Conclusion and Perspectives

In summary, the combination of EMI-TFSI with EC is promising for reducing viscosity and enhancing ionic conductivity. The thermal stability of mixed electrolyte EMITFSI- x% wt.EC was appropriate for the application in lithium-ion batteries, even at 20 %wt. EC. In addition, the oxidation stability of mixed electrolyte EMITFSI- x% vol.EC was as good as the pure ionic liquid.

To further understand the mechanism of electrolyte’s operation, the stability of electrode-electrolyte interface (Solid Electrolyte Interface) as well as ion-diffusion mechanism should be investigated to improve continuously actual problems in LIBs. Besides, EMITFSI is also a promising candidate for sodium ion batteries due to the similar characteristics between two types of secondary batteries, which can be aimed for the design of cheaper and safer cell in large-scale applications.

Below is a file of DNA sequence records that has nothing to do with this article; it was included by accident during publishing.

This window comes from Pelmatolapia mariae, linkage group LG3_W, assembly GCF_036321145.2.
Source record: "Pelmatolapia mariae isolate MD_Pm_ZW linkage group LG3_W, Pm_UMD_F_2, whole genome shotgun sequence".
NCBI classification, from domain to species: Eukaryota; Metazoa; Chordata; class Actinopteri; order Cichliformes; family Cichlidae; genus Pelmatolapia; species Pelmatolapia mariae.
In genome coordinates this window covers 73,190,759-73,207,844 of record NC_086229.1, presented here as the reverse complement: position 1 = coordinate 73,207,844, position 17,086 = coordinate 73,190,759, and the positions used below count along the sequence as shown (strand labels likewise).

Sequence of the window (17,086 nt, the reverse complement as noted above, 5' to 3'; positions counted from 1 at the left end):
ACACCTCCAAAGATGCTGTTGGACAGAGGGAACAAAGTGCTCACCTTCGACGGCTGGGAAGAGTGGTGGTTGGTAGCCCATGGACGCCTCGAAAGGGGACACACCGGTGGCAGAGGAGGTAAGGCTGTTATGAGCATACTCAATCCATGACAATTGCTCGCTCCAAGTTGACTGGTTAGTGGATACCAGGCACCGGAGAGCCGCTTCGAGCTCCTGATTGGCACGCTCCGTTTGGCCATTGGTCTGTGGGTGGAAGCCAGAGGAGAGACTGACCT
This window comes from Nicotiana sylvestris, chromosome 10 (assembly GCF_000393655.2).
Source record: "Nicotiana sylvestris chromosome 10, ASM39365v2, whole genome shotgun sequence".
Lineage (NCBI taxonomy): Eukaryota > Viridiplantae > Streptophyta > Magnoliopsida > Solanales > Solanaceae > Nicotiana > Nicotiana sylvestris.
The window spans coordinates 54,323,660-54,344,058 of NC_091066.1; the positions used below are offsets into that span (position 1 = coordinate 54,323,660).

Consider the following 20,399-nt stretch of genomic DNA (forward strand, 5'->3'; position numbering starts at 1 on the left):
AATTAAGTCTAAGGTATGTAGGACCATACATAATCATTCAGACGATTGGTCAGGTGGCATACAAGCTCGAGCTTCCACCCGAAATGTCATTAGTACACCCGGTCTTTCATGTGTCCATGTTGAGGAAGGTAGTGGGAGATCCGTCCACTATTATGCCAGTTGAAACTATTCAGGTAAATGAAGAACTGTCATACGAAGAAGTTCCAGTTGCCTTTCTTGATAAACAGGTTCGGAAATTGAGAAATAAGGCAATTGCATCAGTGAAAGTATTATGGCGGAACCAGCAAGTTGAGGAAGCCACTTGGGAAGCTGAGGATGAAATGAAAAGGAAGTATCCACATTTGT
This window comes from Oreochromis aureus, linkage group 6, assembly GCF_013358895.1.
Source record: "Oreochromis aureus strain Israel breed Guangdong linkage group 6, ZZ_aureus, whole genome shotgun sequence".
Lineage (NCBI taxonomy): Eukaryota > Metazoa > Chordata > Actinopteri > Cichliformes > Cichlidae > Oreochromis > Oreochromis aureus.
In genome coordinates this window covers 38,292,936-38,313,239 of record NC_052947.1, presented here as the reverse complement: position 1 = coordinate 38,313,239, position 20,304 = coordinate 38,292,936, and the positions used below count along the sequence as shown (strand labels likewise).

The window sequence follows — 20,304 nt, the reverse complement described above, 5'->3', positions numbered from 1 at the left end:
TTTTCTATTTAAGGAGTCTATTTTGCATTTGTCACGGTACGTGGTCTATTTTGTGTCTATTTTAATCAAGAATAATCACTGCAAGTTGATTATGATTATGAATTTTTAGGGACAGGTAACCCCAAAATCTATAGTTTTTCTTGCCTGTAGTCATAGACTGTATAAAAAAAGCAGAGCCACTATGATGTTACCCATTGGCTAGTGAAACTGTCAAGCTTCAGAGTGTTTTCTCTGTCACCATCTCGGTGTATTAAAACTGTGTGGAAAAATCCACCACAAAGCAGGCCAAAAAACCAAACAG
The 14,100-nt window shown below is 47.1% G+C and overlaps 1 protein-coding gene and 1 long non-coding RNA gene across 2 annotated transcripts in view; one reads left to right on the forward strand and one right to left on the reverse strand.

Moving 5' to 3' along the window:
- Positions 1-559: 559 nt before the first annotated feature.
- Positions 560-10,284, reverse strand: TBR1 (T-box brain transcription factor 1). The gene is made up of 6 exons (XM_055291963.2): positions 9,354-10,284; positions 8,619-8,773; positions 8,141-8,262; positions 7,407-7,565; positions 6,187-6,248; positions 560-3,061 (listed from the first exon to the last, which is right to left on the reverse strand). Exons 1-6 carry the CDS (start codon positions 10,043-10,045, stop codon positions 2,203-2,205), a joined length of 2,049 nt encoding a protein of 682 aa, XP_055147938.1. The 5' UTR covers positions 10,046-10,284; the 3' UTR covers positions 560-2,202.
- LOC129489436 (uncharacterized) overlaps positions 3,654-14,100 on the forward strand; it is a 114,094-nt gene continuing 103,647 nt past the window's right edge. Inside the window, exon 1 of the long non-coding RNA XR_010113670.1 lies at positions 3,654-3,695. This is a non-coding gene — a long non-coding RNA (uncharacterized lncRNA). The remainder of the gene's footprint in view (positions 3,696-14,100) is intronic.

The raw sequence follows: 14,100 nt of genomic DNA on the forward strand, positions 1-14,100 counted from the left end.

Abbreviations

EC : ethylene carbonate

EMITFSI : 1-alkyl-3-methylimidazolium bis(trifluorormethanesulfonyl) imide

ILs : Ionic liquids

LiTFSI : lithium bis(trifluoromethanesulfonyl)imide

TBAP : tetrabutylammonium perchlorate

Competing Interests

The authors declare that there is no conflict of interest regarding the publication of this article.

Authors' Contributions

All the authors contribute equally to the paper including the research idea, experimental section and written manuscript.

References

  1. Mizushima K., Jones P.C., Wiseman P.J., Goodenough J.B.. ixCoO2 (0 View Article Google Scholar
  2. van Schalkwijk W., Scrosati B.. Advances in Lithium-ion Batteries Introduction. . 2002;:. View Article Google Scholar